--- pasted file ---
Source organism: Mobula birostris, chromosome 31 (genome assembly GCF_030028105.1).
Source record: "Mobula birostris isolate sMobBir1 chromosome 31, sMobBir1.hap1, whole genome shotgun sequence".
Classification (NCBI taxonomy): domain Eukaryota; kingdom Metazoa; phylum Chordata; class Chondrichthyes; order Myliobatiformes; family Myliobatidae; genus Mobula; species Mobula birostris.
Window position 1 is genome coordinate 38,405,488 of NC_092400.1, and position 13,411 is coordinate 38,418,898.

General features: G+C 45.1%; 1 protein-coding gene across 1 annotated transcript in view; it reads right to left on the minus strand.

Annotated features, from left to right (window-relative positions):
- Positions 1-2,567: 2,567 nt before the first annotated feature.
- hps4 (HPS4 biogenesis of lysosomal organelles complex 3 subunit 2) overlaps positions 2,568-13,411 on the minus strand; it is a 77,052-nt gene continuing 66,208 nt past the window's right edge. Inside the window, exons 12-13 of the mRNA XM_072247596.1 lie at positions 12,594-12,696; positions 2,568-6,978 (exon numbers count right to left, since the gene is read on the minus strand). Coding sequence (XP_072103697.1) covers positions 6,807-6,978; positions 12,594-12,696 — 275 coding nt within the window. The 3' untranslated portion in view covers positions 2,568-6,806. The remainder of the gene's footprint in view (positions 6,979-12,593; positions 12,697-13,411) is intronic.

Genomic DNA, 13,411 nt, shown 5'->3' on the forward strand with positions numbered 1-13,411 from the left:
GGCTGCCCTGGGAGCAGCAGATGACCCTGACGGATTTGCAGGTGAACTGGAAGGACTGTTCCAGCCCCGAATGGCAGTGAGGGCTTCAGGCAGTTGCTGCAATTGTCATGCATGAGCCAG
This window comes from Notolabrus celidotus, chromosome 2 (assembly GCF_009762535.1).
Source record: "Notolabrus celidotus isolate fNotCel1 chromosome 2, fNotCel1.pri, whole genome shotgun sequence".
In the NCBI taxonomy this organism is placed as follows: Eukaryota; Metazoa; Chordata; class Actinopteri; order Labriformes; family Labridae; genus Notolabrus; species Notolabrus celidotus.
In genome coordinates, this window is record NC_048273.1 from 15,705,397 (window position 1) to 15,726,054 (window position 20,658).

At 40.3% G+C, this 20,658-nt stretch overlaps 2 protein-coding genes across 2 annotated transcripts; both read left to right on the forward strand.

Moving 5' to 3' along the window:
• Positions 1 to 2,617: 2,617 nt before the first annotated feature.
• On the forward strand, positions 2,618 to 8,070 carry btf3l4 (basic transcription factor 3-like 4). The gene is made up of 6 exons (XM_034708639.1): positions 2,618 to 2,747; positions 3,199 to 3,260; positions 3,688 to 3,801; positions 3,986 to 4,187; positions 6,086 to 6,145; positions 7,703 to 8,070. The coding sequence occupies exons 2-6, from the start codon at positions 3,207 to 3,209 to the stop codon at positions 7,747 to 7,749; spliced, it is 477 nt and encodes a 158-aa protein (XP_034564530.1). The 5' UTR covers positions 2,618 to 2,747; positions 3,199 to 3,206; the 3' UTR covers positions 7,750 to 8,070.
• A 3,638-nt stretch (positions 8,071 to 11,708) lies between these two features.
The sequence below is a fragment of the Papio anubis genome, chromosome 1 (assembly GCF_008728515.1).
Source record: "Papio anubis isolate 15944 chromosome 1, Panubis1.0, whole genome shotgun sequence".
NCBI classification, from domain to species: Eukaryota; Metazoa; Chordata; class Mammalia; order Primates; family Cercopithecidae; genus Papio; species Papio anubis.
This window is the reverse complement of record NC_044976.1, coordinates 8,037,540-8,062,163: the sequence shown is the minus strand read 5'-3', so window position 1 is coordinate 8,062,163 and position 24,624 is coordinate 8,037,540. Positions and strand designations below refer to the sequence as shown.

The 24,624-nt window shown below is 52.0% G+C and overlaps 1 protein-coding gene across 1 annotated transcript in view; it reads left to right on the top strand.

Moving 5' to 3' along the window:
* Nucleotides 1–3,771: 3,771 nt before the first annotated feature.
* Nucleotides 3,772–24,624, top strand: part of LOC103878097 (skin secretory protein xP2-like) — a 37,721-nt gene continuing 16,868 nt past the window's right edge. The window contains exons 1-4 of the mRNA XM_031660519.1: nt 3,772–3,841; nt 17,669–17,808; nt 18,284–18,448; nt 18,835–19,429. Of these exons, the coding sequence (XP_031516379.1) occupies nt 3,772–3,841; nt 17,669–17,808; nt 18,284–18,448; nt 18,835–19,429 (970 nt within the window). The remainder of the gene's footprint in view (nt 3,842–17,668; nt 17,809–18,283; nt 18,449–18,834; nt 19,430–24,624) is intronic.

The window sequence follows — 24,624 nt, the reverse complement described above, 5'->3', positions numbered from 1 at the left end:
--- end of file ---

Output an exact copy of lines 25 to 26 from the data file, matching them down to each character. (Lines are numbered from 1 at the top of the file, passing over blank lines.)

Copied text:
Moving 5' to 3' along the window:
* Nucleotides 1–3,771: 3,771 nt before the first annotated feature.